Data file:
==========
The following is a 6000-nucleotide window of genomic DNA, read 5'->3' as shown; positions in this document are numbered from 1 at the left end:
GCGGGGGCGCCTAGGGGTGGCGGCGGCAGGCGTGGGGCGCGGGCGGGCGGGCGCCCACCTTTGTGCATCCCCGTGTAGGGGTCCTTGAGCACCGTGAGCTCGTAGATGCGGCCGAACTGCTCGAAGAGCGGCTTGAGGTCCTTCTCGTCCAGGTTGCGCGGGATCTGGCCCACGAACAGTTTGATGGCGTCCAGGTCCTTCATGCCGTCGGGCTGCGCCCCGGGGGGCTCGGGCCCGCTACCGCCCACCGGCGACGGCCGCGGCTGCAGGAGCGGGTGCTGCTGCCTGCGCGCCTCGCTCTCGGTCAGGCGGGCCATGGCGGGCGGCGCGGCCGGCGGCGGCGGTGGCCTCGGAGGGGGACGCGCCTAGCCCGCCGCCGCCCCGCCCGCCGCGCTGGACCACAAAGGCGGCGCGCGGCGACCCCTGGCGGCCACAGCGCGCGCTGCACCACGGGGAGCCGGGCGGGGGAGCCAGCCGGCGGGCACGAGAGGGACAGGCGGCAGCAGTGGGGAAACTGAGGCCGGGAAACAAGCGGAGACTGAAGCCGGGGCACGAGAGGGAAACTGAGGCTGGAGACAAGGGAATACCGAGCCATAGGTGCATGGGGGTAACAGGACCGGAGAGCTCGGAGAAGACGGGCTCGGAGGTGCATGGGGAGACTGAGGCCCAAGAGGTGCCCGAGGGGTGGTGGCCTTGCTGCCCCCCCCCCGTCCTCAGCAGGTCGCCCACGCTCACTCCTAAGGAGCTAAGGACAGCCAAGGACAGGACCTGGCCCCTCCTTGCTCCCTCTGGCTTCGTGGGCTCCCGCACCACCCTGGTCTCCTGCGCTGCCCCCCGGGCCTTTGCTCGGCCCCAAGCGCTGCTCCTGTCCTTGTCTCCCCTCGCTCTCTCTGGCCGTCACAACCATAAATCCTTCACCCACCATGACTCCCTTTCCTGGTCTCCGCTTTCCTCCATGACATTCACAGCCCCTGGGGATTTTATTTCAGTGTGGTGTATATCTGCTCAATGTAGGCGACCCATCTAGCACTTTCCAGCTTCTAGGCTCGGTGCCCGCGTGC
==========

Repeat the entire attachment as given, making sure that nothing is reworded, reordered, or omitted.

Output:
The following is a 6000-nucleotide window of genomic DNA, read 5'->3' as shown; positions in this document are numbered from 1 at the left end:
GCGGGGGCGCCTAGGGGTGGCGGCGGCAGGCGTGGGGCGCGGGCGGGCGGGCGCCCACCTTTGTGCATCCCCGTGTAGGGGTCCTTGAGCACCGTGAGCTCGTAGATGCGGCCGAACTGCTCGAAGAGCGGCTTGAGGTCCTTCTCGTCCAGGTTGCGCGGGATCTGGCCCACGAACAGTTTGATGGCGTCCAGGTCCTTCATGCCGTCGGGCTGCGCCCCGGGGGGCTCGGGCCCGCTACCGCCCACCGGCGACGGCCGCGGCTGCAGGAGCGGGTGCTGCTGCCTGCGCGCCTCGCTCTCGGTCAGGCGGGCCATGGCGGGCGGCGCGGCCGGCGGCGGCGGTGGCCTCGGAGGGGGACGCGCCTAGCCCGCCGCCGCCCCGCCCGCCGCGCTGGACCACAAAGGCGGCGCGCGGCGACCCCTGGCGGCCACAGCGCGCGCTGCACCACGGGGAGCCGGGCGGGGGAGCCAGCCGGCGGGCACGAGAGGGACAGGCGGCAGCAGTGGGGAAACTGAGGCCGGGAAACAAGCGGAGACTGAAGCCGGGGCACGAGAGGGAAACTGAGGCTGGAGACAAGGGAATACCGAGCCATAGGTGCATGGGGGTAACAGGACCGGAGAGCTCGGAGAAGACGGGCTCGGAGGTGCATGGGGAGACTGAGGCCCAAGAGGTGCCCGAGGGGTGGTGGCCTTGCTGCCCCCCCCCCGTCCTCAGCAGGTCGCCCACGCTCACTCCTAAGGAGCTAAGGACAGCCAAGGACAGGACCTGGCCCCTCCTTGCTCCCTCTGGCTTCGTGGGCTCCCGCACCACCCTGGTCTCCTGCGCTGCCCCCCGGGCCTTTGCTCGGCCCCAAGCGCTGCTCCTGTCCTTGTCTCCCCTCGCTCTCTCTGGCCGTCACAACCATAAATCCTTCACCCACCATGACTCCCTTTCCTGGTCTCCGCTTTCCTCCATGACATTCACAGCCCCTGGGGATTTTATTTCAGTGTGGTGTATATCTGCTCAATGTAGGCGACCCATCTAGCACTTTCCAGCTTCTAGGCTCGGTGCCCGCGTGC